One of the myths of leadership in schools is the emphasis on administrative minutia. Traditionally, department heads have identified strong teachers and recognized them by giving them content leader responsibilities. In reality, the role was a stipend opportunity in exchange for serving as the department’s administrative assistant…hardly a just reward for classroom excellence. However, such work was considered essential to future success as an administrator in the service of the bureaucracy. A good teacher had to show potential for treading paper while managing a classroom well.

Another myth is the union as an insurmountable obstacle to staff management. The real culprits have been scarce managerial advice and intervention, management by exception, infrequent evaluation and review, and absence of reliable data on staff performance. The headmaster needs to own that history and become the catalyst for change. Supervisors and teachers will rely heavily on their boss as they learn to function in a more effective system of talent management. Union support for this new system will depend on acceptance of collective tools of evaluation and equitable compensation strategies. They will be vigilant in their tracking of the outcomes with each school leader.

Meanwhile, the definition of a good teacher has been in evolution, and it will take unfailing support to maintain momentum for growth. Teachers must be kept energized as they embrace robust pedagogical models and collaborate with one another to reduce redundant efforts. Already, teachers have begun to integrate technology to replace grade books, support communication, and enhance lessons. They must delegate or eliminate more of the paper flow and accept more technology solutions. And they need to renew their relationships with parents. Under the guidance of a fair and collaborative headmaster, the academic goals of students and their parents must be met by the instructional staff; and psychosocial growth and development of the children must be fostered by the team as well.

The new school leader cannot arrive soon enough. Major constituencies have lost faith in America’s public schools. Along the way, we have declared the servants to the system to be lost causes, people to be replaced with high-powered rookies or virtual instruction. In extreme cases, whole schools have been discarded. However, the truly fearless leader can create a world in which new resources and incentives motivate change in the incumbents. They are not talentless or obsolete. They have merely suffered from being badly used.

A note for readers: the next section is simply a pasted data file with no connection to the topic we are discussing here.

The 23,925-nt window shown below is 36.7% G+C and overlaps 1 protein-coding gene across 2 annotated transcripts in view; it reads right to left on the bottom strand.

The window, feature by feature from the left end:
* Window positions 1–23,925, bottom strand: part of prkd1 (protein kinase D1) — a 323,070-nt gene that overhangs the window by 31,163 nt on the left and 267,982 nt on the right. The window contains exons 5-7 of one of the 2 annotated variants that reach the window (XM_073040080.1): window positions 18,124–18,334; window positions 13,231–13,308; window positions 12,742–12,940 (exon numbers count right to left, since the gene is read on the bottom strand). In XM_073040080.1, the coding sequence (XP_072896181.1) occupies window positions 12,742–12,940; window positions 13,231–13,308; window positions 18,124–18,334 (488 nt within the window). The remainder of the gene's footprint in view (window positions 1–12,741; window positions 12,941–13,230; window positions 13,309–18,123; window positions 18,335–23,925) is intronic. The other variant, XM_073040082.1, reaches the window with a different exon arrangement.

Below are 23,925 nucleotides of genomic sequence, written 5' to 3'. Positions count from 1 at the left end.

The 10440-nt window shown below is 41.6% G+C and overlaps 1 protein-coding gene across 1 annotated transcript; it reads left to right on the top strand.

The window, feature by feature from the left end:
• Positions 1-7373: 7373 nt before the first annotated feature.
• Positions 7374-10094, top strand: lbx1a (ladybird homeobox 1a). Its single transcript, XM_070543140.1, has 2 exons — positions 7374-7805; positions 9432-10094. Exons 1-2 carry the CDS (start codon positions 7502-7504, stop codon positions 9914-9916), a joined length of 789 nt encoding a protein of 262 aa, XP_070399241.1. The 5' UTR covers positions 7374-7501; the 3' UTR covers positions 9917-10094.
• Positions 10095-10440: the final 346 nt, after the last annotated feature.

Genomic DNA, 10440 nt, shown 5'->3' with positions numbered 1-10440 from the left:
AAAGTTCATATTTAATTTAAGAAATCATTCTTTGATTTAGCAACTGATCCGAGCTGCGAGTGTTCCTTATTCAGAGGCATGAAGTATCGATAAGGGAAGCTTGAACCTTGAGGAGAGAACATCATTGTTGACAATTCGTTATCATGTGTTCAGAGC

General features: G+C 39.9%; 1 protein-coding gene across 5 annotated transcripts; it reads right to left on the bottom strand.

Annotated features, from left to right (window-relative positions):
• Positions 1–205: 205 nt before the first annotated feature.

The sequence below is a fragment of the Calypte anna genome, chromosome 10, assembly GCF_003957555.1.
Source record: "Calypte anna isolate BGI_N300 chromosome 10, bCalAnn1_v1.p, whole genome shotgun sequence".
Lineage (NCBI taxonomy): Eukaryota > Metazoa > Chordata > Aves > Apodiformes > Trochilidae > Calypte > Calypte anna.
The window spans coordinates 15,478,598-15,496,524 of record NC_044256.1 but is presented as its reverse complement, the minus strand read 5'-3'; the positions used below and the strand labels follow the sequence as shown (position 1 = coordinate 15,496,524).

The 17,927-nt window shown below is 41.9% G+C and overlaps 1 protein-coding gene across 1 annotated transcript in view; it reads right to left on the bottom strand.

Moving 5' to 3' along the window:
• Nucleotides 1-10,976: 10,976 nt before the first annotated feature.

Anyone who has consistently stood in front of a classroom full of children must be a natural leader. So, decentralize the money, spend a little more of it on automation and support staff, and allow the professionals to realize their own worth. But it all begins with an absolute leader at the top.

July 24, 2012 at 10:51 AM 1 comment

Failure…is not the data’s fault (Part 1 of 2)

When students do well in a school system, the system tends to work well; when students fail, the system breaks down. While there is a chicken-and-egg thing going on here, there also is a game of dodge ball that undermines problem-solving efforts. Dumping an unhealthy dose of blame on the schools with disappointing test results only intensifies that dysfunctional behavior. But making the data go away is not the solution; rather, we need a safe harbor for teachers even as they rush to learn to play by new rules.

Test obsession would seem to be the root of all evil. Results-orientation and accountability have not been nurtured in education historically; in fact, rigid standards have been declared antithetical to a milieu with safe harbors for children. However, it is the grown-ups in the education system who go more than a little batty when there is bad news, and the test data would seem to be the messenger. Get rid of it, and we can all go back to behaving like the professionals we know we are. Huh?

This logic has obvious flaws but seems to play well in a school culture that traditionally has rewarded success and offered excuses for failure. When the children were successful, the adults had their ego needs met and could go about the process of nurturing one another in an exemplary fashion. When the children failed, the scene looked more like the end of Casablanca: the usual suspects were rounded up, there was an inquiry, and the victims remained dead. Terminations happened, but the insiders to the culture developed an invisible hand that could deliver a failed teacher on an “as needed” basis. This latter case was part of failure cycle that tolerated passive aggressive leadership and cemented unofficial hierarchies among teachers.

NCLB challenged that culture, eliminating the protective cloak of the cognoscenti in troubled schools, who could no longer shield more than half the staff, and introducing the notion that successful schools could no longer get away with marginalizing their less successful populations. That alone was enough to wreak havoc on the social systems within schools; however, the legends of bad teachers became one of the hottest topics in politics and popular culture. Throngs of political leaders, parents, and education reformers organized around various themes of vigilante justice on behalf of the children. They were going to find those bad teachers and get rid of them.